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Werewolf

McFarlane's Monsters
by yo go re

I love werewolves.

No idea why, I just do. There's something cool about a guy who turns into a big feral beast every month.

Sure, other monsters are more popular, but it's like baseball: while the tourists gawk at the Yankees, the real fans are down cheering for the Mets. Vampires are the Yankees of the supernatural world; hyped by the media, but still second-class players.

When McFarlane Toys announced that they would be doing a Monsters series of figures, I was hopeful - they'd done two excellent werewolves before, so maybe we'd get a third. Alas, it was not to be.

When the figures were unveiled at Toy Fair, fans were fairly upset - while most of the figures looked decent, a couple looked like nothing more than Tortured Souls rejects. Unfortunately for me, the werewolf fell into this latter category.

The Werewolf is captured here in mid-transformation, which is an admirable effort; it's just the execution that's a bit confusing. There's a lycanthropic head erupting from the man's throat, with the skin of his head wrinkled down around the wolf's neck and a stream of entrails in tow. The skin on the right arm has been shredded, revealing the furry grey limb beneath, and his right leg ends in a two-toed foot. His spine is twisted painfully, protruding from the body, and his bowels are contracted.

The transformation on the left side of his body does not match that on the right - rather than bursting through the skin, the entire arm is distorting into a beastly claw, and the left leg looks much more like a canine's than the right. There's even a second wolf head bursting out of the man's shoulder, and a clearly-sculpted paw pressing out from the inside. There are any number of hooks, wires, chains and straps binding the beast (or perhaps previously binding the man).

There is a bit of stupidity associated with this figure: most glaringly, a giant "backpack" that consists of a leather shoulder pad and four metal blades; so perhaps we are to assume that the werewolf's human form is a gardener - why else would he have a weed whacker strapped to his shoulder? Or is that a cuisinart? Who can tell? It shouldn't have been there.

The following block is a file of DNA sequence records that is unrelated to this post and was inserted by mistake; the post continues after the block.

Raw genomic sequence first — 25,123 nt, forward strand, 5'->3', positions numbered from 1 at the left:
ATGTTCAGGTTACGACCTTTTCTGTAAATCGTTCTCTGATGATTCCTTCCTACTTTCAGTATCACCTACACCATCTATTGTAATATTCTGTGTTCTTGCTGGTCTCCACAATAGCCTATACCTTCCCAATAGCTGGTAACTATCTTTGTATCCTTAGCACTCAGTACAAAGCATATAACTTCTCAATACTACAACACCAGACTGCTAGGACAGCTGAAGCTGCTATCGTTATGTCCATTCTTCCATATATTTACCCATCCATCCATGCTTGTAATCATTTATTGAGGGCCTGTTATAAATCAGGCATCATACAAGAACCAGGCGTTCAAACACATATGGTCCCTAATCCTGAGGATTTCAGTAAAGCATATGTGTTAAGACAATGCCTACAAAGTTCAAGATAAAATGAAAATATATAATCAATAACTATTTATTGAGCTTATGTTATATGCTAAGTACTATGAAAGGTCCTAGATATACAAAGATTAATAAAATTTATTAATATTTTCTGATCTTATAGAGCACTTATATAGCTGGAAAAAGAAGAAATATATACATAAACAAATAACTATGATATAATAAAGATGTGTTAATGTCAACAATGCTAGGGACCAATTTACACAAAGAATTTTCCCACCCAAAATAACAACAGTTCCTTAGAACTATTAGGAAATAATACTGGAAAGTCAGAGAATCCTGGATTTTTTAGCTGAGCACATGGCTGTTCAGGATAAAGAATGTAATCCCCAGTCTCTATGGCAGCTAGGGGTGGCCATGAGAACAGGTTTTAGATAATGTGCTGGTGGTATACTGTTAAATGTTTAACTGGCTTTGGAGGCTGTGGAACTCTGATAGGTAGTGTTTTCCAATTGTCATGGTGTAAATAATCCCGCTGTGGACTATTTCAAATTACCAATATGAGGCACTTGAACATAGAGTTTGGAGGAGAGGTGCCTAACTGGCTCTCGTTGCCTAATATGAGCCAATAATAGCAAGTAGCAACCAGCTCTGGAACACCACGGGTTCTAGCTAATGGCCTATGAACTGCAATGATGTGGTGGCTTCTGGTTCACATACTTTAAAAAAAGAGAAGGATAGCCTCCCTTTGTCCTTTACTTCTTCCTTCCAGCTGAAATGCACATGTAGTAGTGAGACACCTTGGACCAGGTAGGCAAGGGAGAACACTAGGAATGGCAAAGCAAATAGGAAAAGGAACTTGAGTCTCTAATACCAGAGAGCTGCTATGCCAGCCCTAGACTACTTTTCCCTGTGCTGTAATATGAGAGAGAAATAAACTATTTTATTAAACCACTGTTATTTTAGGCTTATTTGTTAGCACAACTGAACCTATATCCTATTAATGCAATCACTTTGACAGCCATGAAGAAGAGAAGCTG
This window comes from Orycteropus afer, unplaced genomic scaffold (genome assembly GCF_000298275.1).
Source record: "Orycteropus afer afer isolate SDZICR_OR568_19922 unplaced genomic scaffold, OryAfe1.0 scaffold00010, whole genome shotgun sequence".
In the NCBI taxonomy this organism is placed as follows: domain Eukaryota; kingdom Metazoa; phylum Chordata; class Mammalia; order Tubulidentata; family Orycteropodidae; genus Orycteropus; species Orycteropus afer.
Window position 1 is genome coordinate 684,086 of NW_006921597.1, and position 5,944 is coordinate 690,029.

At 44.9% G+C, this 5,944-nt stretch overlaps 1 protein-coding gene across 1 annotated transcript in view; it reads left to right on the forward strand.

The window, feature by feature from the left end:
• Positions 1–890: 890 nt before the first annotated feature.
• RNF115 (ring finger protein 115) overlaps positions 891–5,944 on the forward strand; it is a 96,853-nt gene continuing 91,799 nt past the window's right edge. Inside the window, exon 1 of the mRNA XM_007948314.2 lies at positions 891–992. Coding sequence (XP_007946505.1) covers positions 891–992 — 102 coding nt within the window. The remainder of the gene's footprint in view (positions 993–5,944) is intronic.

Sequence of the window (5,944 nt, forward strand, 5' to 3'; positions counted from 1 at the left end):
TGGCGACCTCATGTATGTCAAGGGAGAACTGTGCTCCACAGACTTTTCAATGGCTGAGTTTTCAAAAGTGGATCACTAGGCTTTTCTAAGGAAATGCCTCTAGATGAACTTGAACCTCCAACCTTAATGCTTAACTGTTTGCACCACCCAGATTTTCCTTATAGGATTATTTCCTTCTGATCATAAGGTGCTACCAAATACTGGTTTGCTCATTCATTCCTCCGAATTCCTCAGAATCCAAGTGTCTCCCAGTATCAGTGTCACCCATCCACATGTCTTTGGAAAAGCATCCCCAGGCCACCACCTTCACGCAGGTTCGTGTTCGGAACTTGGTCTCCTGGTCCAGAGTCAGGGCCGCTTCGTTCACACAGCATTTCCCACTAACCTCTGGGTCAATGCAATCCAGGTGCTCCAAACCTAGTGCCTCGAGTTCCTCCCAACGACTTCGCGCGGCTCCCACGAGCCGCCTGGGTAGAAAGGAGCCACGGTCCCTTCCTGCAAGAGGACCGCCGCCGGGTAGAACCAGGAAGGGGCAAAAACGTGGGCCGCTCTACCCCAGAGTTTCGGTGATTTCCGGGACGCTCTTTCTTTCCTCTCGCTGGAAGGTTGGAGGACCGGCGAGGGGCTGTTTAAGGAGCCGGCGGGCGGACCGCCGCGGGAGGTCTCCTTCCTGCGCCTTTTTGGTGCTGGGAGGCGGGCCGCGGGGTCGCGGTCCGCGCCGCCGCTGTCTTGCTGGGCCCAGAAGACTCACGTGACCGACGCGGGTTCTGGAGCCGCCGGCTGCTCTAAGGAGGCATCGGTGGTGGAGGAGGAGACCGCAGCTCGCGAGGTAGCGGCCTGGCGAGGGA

A wire runs from the backpack to a plug inserted in the wolf's head. Since the head is bursting out of the human's mouth, that implies that this guy was walking around for some time with a wire hanging down his throat. Is the wolf just really tiny for 28 days out of the month? Does he have a condo in the man's lower intestines? Poor design, guys.

The plug in the wolf's head does serve a bit of a purpose: it holds in place the flexible plastic piece that covers the wolf's face. Arguably that's his scalp, since the face beneath looks as if it has been skinned. However, there's only one eyehole in the skin. Was the werewolf molting? Was he born with a caul? Stupid.

There are also two variant wolf heads out there, though I've never seen either. Maybe the skin was designed to conceal which wolf you were getting. If that's the case, it's doubly stupid, because you can tell which head is which by looking at the (exposed) mouth. This little flap serves no purpose, and it should have been struck from the design very early on in the process.

Don't worry that the variant heads might be better than the standard - each has a less-transformed look to it, and both are fairly retarded. Plus, if the wolf head is still transforming, WHY IS IT COMING OUT OF ANOTHER HEAD'S MOUTH?!

Perhaps this man was a prisoner, the subject of twisted experiments designed to turn him into a monster. That could explain the bindings, as well as the incoherent transformation into more than one wolf. We'll never know, however; despite the fact that the Monsters Feature at spawn.com is supposed to be set up like a paranormal investigator's casebook, there is little-to-no info about the creatures contained within. There are plenty of pictures of all stages of the toy's creation, but nothing about its story. Plus, there's still no rational explanation for that ugly backpack.

A lot of bad decisions were made with this figure, not the least of which was my decision to buy it. True, I waited for the werewolf to hit clearance, but I still paid too much. The sculpting is up to Mcfarlane's usual standards, but the design is incredibly sub-par. I may be a die-hard lycanthrophile, but I can't recommend this figure to anyone else. If you really want a good werewolf toy, save your pennies and wait a few months for Stan Winston's Blood Wolves to hit shelves. Now someone hand me my silver bullets, and let's put this abomination out of its misery.

-- 10/02/02


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